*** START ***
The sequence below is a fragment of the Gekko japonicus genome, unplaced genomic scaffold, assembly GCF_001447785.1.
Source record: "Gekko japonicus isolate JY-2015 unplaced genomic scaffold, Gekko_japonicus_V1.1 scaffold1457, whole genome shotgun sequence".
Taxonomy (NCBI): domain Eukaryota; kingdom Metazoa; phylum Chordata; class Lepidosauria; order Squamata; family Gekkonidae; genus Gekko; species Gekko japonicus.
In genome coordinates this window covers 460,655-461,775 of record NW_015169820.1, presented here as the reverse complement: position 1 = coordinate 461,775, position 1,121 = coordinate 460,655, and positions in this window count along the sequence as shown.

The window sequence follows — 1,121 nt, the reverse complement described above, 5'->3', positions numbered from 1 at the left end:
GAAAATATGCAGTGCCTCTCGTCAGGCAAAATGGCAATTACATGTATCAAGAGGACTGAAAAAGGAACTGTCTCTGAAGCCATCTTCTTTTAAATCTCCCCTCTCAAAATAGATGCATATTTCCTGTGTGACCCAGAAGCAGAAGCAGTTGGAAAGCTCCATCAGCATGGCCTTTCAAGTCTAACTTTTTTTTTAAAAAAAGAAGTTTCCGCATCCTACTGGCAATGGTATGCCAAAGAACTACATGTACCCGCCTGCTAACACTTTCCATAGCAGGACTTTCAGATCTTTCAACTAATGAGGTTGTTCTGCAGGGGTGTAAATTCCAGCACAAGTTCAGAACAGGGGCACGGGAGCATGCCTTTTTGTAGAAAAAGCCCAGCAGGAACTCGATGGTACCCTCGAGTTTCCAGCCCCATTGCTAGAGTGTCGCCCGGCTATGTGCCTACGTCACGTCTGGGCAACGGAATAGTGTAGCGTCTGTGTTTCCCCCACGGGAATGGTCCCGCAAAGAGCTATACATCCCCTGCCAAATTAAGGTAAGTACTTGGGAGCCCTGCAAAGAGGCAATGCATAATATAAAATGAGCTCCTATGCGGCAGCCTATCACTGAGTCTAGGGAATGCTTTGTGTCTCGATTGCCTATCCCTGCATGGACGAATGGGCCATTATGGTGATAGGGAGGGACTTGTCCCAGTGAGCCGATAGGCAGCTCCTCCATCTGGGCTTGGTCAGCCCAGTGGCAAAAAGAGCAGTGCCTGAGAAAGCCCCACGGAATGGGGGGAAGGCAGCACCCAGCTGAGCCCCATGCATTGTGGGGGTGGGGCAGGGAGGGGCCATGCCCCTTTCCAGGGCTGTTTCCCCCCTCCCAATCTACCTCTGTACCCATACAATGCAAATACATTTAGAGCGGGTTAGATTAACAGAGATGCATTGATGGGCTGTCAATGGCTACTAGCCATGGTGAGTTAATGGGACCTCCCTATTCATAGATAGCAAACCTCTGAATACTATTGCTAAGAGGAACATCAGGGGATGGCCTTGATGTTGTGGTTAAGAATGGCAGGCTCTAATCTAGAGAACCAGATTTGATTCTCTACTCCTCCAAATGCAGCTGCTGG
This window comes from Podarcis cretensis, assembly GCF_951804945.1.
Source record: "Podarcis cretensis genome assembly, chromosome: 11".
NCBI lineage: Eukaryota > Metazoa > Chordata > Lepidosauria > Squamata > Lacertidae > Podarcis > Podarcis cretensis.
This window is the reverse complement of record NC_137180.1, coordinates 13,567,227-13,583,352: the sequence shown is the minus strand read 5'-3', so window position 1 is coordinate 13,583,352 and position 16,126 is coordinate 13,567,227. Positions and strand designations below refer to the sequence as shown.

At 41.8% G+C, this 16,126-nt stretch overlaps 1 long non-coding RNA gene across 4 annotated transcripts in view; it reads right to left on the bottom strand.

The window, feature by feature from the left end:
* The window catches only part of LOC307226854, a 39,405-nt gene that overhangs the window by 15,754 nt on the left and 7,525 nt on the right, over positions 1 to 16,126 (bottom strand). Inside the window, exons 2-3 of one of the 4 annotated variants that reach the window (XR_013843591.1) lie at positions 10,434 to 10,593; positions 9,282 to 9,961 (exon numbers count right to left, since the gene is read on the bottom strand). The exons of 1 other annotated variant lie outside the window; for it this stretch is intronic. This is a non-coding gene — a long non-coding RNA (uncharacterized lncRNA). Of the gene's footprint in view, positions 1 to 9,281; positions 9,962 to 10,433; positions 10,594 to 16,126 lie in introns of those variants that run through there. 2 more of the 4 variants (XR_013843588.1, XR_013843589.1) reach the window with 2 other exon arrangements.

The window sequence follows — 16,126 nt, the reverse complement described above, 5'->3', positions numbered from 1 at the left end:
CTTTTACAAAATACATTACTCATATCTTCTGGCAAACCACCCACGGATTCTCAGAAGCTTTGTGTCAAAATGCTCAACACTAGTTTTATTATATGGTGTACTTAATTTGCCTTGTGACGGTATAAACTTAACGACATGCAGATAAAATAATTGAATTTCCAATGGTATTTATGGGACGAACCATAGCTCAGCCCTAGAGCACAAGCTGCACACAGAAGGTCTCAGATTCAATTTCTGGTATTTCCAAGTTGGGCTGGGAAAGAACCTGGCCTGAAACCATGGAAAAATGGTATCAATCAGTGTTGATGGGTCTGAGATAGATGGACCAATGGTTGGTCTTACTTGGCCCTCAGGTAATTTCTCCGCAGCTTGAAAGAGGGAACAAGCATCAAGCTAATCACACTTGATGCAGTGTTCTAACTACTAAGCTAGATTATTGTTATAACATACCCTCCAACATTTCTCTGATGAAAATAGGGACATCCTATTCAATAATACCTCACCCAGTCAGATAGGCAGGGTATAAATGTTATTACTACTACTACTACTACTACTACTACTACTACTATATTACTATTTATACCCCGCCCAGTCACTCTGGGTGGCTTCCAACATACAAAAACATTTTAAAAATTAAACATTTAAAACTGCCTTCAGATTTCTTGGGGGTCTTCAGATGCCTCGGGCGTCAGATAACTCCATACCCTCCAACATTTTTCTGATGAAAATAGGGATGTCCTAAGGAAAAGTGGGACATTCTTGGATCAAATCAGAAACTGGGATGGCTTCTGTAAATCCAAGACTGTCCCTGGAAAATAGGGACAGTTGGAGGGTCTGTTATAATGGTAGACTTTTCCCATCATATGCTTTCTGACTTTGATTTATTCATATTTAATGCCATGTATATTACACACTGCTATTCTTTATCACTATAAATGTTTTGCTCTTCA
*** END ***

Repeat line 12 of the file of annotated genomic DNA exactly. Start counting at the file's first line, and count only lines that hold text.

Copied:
The window, feature by feature from the left end: